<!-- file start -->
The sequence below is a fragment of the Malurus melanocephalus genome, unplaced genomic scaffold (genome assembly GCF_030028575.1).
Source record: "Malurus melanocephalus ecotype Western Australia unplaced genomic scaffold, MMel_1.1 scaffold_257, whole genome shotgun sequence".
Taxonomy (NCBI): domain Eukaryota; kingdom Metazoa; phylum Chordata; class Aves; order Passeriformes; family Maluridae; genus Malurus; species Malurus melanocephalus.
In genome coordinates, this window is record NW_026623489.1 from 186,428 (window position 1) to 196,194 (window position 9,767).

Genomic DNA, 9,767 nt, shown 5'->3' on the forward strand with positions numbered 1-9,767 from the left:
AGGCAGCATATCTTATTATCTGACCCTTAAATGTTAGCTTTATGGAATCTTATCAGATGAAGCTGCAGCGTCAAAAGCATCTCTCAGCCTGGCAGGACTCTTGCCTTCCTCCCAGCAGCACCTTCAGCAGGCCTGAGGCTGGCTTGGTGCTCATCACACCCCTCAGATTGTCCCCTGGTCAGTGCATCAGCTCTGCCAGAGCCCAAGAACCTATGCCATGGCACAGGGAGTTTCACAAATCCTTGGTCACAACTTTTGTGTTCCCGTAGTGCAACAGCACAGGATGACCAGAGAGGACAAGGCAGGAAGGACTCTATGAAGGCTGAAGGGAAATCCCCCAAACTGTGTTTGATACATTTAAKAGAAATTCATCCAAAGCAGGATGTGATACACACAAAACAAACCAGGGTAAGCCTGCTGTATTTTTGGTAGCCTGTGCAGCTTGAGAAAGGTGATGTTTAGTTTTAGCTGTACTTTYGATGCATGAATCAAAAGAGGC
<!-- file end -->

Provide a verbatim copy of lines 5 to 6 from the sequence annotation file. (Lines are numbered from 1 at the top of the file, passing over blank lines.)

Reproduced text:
Genomic DNA, 9,767 nt, shown 5'->3' on the forward strand with positions numbered 1-9,767 from the left:
AGGCAGCATATCTTATTATCTGACCCTTAAATGTTAGCTTTATGGAATCTTATCAGATGAAGCTGCAGCGTCAAAAGCATCTCTCAGCCTGGCAGGACTCTTGCCTTCCTCCCAGCAGCACCTTCAGCAGGCCTGAGGCTGGCTTGGTGCTCATCACACCCCTCAGATTGTCCCCTGGTCAGTGCATCAGCTCTGCCAGAGCCCAAGAACCTATGCCATGGCACAGGGAGTTTCACAAATCCTTGGTCACAACTTTTGTGTTCCCGTAGTGCAACAGCACAGGATGACCAGAGAGGACAAGGCAGGAAGGACTCTATGAAGGCTGAAGGGAAATCCCCCAAACTGTGTTTGATACATTTAAKAGAAATTCATCCAAAGCAGGATGTGATACACACAAAACAAACCAGGGTAAGCCTGCTGTATTTTTGGTAGCCTGTGCAGCTTGAGAAAGGTGATGTTTAGTTTTAGCTGTACTTTYGATGCATGAATCAAAAGAGGC